Cheers
Paul

Anonymous said...

Paul,

Thanks - that is what I was thinking - but your confirmation will give me the courage to try AP Dark Shade. I'll let you know how it goes.

I can't speak highly enough about using steel bases. Once I found them I won't use anything else. Best think is the "heft" they give the troops and the protection they afford. Look at them here (I've got no association with them etc.): http://www.freewebs.com/pwsltd/steelbases.htm

Paddy

Scotsgrey said...

will be using this technique on my next project, "Custer's Wolverine Brigade for Johnny Reb". a new opponent for your brothers David's Conferates.

paulalba said...

Hi Paddy,
I checked out the steel bases.

They do look good and sturdy but I think I'll stick with the MDF laser cut with strips of magnet attached. It meets our own needs as we have made up plenty of boxes for them.

I'll maybe consider them for another project though.
Cheers
Paul

Jamie Home said...

thanks for that Paul, I got some bases from Warbases (love the smell of them) and just ordered a few magnetic sheets. Do you have any problems getting the figures to stick to the bases? Been using super glue and seem to have a lot coming off, probably me or cheap glue. I've got a French, British and Russian army to re-base plus an Austrian army I've just started painting plus a load of Dutch Belgians, French, and Russians (should keep me busy until about 2020). Might even get round to the Prussians one day. Cheers, jamie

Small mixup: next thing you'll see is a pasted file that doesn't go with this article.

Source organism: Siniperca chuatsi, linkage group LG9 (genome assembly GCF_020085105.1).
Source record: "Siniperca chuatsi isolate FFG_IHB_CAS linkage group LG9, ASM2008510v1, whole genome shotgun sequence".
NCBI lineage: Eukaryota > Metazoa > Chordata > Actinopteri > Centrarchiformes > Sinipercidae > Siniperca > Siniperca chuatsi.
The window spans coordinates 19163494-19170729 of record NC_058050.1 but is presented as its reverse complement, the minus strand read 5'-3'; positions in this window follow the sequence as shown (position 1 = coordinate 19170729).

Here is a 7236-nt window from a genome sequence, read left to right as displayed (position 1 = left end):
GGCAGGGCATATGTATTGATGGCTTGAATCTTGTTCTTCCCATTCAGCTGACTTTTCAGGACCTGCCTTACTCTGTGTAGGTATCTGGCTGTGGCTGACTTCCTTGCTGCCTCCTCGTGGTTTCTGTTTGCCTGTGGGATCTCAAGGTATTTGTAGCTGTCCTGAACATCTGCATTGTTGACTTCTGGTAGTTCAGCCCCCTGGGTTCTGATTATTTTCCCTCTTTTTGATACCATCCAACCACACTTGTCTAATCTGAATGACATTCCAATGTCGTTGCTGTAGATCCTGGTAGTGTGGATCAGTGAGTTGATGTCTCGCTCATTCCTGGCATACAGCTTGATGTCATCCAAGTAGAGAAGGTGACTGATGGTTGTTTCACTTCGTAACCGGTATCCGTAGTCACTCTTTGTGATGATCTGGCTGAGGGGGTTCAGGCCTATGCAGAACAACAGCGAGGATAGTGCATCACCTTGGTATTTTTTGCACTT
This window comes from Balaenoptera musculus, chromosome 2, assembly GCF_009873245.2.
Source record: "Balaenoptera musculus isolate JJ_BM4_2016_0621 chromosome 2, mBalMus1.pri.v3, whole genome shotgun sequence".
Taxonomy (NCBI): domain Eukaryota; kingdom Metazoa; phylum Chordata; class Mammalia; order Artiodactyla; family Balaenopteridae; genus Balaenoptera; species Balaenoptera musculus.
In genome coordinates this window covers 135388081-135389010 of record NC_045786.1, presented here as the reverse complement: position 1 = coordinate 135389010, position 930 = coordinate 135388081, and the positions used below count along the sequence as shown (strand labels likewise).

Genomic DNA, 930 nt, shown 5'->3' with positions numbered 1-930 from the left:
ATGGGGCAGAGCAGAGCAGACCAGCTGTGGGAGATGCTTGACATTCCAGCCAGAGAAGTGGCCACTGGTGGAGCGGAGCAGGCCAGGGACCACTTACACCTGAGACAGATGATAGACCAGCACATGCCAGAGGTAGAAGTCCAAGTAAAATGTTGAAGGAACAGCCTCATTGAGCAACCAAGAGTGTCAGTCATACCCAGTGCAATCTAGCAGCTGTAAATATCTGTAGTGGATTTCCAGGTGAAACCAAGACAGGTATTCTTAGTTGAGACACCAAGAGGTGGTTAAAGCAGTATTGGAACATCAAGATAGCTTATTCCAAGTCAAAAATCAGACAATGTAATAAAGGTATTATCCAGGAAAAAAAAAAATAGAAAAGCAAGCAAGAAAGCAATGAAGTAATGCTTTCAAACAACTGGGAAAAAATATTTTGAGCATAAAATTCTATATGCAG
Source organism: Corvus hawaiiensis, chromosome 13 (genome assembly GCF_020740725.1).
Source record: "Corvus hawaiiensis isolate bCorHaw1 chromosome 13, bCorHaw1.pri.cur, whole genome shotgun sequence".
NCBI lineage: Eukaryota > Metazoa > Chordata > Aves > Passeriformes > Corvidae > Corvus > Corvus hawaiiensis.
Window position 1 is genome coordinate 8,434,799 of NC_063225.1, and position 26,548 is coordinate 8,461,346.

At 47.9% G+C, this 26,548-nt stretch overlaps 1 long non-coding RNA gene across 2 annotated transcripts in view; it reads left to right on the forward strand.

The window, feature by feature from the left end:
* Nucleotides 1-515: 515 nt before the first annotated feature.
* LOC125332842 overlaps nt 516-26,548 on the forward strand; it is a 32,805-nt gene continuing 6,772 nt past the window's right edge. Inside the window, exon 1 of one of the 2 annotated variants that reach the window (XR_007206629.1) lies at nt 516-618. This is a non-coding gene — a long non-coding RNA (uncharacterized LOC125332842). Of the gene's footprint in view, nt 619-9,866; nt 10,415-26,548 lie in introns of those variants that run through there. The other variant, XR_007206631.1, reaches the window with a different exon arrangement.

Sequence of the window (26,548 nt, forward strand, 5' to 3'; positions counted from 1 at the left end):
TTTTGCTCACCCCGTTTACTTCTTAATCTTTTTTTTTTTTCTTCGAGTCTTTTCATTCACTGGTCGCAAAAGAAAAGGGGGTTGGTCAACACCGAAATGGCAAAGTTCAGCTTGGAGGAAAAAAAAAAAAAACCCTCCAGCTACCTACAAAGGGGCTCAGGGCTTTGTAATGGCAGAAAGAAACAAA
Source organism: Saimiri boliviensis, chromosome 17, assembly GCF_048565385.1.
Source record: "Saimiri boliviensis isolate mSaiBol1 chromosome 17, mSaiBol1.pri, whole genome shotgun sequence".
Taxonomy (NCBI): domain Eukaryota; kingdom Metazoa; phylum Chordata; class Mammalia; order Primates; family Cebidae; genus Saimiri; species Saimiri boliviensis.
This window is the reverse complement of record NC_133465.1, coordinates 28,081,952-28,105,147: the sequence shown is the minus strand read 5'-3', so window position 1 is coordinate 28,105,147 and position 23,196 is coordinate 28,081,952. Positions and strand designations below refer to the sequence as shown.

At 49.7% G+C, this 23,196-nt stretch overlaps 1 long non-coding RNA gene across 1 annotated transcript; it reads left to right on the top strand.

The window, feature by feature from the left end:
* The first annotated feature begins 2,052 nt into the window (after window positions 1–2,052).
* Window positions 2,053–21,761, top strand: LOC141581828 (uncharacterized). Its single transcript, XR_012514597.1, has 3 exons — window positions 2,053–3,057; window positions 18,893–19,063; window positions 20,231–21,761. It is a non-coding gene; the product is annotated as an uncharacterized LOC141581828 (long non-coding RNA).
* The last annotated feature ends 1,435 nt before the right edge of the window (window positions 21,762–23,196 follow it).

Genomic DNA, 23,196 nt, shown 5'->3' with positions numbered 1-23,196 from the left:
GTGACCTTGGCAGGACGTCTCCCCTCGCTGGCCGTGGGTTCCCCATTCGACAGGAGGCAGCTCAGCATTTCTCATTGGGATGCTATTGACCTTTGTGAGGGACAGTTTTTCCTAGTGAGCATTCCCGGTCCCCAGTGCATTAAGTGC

paulalba said...

Hi Jamie,
If your in the UK order this stuff:
http://www.ebay.co.uk/itm/SUPERGLUE-SUPER-GLUE-20g-INDUSTRIAL-STRENGTH-STANDARD-VISCOSITY-/220946546258?pt=UK_Body_Shop_Supplies_Paint&hash=item337170be52

This is the best Super glue I have ever found, my brother David and I use it all the time. It sticks our paper clip flag poles in place and is liquid so is perfect for conversion and is glued in seconds. It is also brilliant for sticking metal to MDF bases! I have been building model kits all my life !/72 scale ww2 and have tried so many brands but this os by far the best!!!

No connection to the seller :0)

Looking forward to seeing your rebased figs!

Best
Paul

Alan Hankin said...

Hi all, I know this is late but I just use no nails? The cheap stuff from homebase. Smooth it around the base of the figure. Once set move on to the gravel.

Mark Case said...

Nice, Paul. I've been laying low for a while, but nice to see you up and posting!

Captain Nolan said...

How thick are your bases in mm?

paulalba said...

2mm

paulalba said...

Missed this post Mark sorry buddy

paulalba said...

Cool